John Lichfield: When a kiss is not just a kiss

Paris Notebook: The <I>bise</I>, and the handshake, are hard-wired into the French psyche
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The Independent Online

France is, thankfully, a country where customs die hard. A semi-official campaign to stamp out the "bise", or friendly kiss on the cheek, has been mounted by doctors, schools, businesses and other busy-bodies, such as the mayor of Paris, Bertrand Delanoe. The bise, even the handshake, they suggest, is a deadly conduit of swine flu, or "Grippe A", as the French insist on calling it. The advice has been almost universally ignored.

I met my very correct, elegant, 80-something neighbour, Mme D the other day. She immediately exchanged " bises" with my 11-year-old daughter, Grace. Was she not scared of spreading Grippe A? "My husband was a doctor," she said. "I spent years with him in hospital wards in Africa. I am still here. I'm not going to stop kissing people because there is a little bug going around."

The bise, and the handshake, are hard-wired into the French psyche. I was once introduced to a violent, muti-racial gang of suburban 15 year olds. They queued elaborately to shake hands with me. For foreigners, the " bise" can be a nightmare. How many kisses do you give? My older daughter Clare says that the code is "two for chic Parisians, three for beaufs (chavs) four for ploucs (yokels), and one for the English." In truth, there are many more social, regional and generational variations. I invariably get the count wrong and find myself taking my cheek away too soon, or worse, trying to kiss mid-air.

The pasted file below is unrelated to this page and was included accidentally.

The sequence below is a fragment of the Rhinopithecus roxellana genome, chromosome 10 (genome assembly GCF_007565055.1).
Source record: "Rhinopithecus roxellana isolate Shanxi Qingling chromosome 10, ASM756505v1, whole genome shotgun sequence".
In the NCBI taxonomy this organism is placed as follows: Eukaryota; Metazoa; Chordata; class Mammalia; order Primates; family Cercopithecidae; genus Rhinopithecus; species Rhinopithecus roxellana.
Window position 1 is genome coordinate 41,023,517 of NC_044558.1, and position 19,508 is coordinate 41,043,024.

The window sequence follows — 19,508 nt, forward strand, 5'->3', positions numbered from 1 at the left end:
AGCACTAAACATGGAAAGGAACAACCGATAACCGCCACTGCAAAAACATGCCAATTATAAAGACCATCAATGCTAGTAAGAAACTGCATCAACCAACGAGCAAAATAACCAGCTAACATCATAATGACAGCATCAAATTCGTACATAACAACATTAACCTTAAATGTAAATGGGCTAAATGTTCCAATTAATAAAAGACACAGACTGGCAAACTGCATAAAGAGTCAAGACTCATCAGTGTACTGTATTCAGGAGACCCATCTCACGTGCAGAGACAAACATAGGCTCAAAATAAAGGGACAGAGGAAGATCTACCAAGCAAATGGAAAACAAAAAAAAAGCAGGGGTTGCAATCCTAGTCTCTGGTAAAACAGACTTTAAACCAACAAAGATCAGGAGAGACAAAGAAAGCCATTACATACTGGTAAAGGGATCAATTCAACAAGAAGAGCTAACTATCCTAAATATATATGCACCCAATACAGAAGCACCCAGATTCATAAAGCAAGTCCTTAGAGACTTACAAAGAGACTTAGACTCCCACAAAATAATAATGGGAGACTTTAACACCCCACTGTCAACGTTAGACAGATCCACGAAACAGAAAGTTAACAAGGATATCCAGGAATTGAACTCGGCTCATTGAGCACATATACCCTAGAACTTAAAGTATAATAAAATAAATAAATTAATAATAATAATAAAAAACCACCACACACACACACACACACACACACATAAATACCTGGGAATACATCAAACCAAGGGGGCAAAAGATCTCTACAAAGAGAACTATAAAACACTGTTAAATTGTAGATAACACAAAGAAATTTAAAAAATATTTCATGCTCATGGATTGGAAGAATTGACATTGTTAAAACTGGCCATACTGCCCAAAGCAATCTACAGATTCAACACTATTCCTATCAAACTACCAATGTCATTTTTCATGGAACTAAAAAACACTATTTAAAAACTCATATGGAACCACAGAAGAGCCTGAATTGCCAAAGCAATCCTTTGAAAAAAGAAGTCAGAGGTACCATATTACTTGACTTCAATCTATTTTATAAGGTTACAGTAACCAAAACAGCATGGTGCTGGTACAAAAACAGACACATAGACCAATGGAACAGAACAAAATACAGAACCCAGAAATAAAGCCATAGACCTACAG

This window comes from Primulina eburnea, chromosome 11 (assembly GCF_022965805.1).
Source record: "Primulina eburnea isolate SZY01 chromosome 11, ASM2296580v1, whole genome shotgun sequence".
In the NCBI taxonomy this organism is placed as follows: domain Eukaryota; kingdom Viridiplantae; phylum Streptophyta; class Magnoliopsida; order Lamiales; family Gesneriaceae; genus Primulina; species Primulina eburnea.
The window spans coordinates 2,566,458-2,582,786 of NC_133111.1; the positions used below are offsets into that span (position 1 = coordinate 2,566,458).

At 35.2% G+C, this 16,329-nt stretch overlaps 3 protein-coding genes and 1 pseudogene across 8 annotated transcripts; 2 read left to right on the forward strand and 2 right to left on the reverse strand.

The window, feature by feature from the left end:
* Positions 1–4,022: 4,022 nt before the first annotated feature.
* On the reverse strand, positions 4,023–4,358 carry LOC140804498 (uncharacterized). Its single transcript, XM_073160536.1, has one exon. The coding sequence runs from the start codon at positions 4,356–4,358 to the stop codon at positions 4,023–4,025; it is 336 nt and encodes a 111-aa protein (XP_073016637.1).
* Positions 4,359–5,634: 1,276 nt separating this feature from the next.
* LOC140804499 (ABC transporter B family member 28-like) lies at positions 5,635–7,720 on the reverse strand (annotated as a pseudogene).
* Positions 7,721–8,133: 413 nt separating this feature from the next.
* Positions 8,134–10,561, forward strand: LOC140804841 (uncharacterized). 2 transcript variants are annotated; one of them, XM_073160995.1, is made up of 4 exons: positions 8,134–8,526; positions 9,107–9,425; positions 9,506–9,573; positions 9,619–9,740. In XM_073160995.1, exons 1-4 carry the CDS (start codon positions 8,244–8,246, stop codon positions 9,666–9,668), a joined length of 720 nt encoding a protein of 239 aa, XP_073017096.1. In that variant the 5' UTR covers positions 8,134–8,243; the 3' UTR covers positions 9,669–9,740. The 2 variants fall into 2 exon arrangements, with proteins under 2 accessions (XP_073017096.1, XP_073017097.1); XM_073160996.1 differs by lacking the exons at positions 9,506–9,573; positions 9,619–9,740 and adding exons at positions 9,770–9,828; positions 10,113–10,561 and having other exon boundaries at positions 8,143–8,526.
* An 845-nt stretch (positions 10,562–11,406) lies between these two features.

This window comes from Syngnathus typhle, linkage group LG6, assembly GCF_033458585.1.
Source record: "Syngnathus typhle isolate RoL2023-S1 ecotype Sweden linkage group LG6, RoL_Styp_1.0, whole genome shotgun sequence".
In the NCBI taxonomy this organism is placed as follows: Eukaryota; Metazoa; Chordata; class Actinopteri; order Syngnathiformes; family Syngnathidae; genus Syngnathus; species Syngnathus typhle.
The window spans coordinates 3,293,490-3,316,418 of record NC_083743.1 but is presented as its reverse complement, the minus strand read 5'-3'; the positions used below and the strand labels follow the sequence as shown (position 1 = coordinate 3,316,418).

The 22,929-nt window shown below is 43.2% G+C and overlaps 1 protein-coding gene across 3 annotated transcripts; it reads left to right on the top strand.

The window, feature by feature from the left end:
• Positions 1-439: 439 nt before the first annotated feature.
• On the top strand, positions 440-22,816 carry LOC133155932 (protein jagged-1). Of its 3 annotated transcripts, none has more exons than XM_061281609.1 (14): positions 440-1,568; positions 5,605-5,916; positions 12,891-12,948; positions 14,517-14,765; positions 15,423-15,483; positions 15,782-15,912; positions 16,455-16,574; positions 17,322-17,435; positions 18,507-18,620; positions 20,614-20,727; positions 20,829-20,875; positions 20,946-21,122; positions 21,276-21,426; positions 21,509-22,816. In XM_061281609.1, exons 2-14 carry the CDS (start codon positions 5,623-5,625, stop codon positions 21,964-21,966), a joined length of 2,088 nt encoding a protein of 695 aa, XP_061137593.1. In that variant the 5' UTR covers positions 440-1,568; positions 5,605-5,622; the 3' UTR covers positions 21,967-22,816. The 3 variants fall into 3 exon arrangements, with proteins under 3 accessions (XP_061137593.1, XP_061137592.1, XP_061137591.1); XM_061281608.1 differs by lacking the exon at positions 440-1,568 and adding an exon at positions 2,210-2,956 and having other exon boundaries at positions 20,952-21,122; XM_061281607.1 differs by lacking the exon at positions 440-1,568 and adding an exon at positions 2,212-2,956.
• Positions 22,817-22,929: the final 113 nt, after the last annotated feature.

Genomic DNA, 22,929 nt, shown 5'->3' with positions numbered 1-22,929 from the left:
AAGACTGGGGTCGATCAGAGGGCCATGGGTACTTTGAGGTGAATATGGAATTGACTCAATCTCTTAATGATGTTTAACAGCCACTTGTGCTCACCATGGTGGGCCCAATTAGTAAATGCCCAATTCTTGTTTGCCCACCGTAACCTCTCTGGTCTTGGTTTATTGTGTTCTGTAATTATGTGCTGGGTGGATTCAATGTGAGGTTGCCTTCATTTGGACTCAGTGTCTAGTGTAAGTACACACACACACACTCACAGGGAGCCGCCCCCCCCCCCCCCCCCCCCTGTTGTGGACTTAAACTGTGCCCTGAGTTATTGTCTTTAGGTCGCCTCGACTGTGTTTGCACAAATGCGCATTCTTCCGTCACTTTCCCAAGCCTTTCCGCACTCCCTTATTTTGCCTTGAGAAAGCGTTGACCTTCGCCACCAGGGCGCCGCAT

So helpful, the French

There are some Parisians who strive to defy tradition, whether you like it or not. My wife was walking home the other day when she was hailed by an elegant, but eccentric-looking old lady sitting on a bench.

"Do you speak English?" she asked in French. "This man requires assistance." She indicated a middle-aged American sitting next to her, peering at a map.

"Can I help you?" Margaret asked. "No," said the American. "I was just sitting here waiting for my ride and looking at my map and she decided to get involved." "OK," said Margaret and walked on. "But thanks anyway," shouted the American.

Monster mash

I achieved a record potato harvest in my garden in Normandy this summer by the drastic method of digging up part of the lawn. The variety that I use is a delicious, long, oval spud called "Amandine." I was delighted to see that two gardeners in Sainghin-en-Weppes in northern France have claimed a new world record for the longest potato chip ever cooked. The mega-frite was 24.5 centimetres long (about nine and a half inches). The potato variety was Amandine.